Stranded Assets: The Nexus Between Extractives, Climate, & the Circular Economy Within the African Extractives Sectors

General view of the Schonland coal mine in eMalahleni, South Africa, part of the Highveld region turned. Image: Getty, Wikus De Wet/AFP
General view of the Schonland coal mine in eMalahleni, South Africa, part of the Highveld region turned. Image: Getty, Wikus De Wet/AFP

As the world moves towards a low-carbon energy transition, the potential risk of stranded assets within the extractives sectors in Africa is increasingly a reality for many fossil fuel dependent countries.

Summary:

  • The key drivers associated with a move away from fossil fuels include environmental challenges, shareholder activism, changing resource landscapes, new government regulations, falling clean technology costs, evolving social norms as well as litigation and changing statutory interpretations. This creates risks for fossil fuel extraction companies but also presents risks to countries dependent on fossil fuel revenues.
  • While stranded assets pose significant risks for fossil fuel dependent African countries, there remain opportunities to be unlocked. The rapid progression of the transport and energy revolutions to set the world onto a low-carbon growth path or a ‘circular economy’ will rely heavily on mineral energy materials.
  • While the global transition to a low-carbon economy appears inevitable and is clearly desirable, it remains critical to identify and address the risks associated with premature deindustrialisation in developing countries, especially considering their current dependence and reliance on fossil fuels.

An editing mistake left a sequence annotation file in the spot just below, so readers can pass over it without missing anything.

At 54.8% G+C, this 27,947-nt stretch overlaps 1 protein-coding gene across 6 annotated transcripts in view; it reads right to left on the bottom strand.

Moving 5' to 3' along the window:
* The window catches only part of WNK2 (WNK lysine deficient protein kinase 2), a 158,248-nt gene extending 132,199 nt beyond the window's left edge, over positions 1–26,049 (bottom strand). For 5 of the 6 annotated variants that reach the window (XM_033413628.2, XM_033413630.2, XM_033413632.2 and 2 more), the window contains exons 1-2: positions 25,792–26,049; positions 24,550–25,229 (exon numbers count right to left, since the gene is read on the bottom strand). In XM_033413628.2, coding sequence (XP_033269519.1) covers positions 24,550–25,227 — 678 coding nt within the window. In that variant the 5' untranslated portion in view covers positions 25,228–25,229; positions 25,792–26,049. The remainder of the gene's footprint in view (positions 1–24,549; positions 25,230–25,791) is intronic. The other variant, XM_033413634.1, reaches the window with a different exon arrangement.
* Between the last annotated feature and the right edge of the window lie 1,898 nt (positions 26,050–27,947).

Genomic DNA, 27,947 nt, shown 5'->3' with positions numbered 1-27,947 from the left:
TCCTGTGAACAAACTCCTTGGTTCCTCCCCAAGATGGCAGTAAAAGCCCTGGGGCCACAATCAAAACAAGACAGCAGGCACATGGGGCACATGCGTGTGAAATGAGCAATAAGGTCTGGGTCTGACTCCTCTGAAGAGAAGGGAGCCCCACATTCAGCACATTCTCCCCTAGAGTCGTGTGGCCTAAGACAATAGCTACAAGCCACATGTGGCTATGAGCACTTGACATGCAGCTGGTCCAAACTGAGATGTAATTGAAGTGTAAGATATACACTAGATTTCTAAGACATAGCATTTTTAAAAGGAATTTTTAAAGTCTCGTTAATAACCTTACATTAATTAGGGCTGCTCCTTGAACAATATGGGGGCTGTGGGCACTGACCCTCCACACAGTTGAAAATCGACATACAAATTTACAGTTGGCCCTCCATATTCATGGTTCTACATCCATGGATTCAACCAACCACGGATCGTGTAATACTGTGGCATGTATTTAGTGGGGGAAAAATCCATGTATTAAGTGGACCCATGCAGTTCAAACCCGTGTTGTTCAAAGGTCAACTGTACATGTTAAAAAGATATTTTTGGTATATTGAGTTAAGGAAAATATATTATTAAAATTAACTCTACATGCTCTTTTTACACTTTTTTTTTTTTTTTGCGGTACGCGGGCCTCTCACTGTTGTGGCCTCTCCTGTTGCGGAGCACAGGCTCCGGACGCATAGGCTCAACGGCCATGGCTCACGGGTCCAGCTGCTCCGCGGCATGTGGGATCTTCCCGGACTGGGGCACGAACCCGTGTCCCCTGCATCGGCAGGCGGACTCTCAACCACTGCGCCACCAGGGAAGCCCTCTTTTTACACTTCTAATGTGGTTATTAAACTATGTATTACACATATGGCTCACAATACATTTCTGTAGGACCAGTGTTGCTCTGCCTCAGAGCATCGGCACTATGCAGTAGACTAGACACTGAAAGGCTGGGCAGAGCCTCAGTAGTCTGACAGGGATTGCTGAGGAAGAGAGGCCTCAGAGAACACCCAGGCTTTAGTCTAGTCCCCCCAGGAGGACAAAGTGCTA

• Successful economic strategies in fossil fuel dependent African countries will need to balance between managing traditional carbon-intensive assets (and their volatility) and being able to manage the transition to a low-carbon growth model. Industrialised economies will have to provide substantial financial and technical support to the fossil fuel rich developing countries if the world is to achieve sustainable and transformative development through reducing carbon emissions in line with the Paris Agreement.
  • African governments that are fossil fuel reliant need to ensure that economic diversification is enabled through fossil fuel revenues.
12 Jul 2021
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Research by
Series
SAIIA Policy Insights No 112, June 2021
Region
Middle East & North Africa, Sub-Saharan Africa
SAIIA Programme
Governance of Africa’s Resources
Tags
Paris Agreement, fossil fuels
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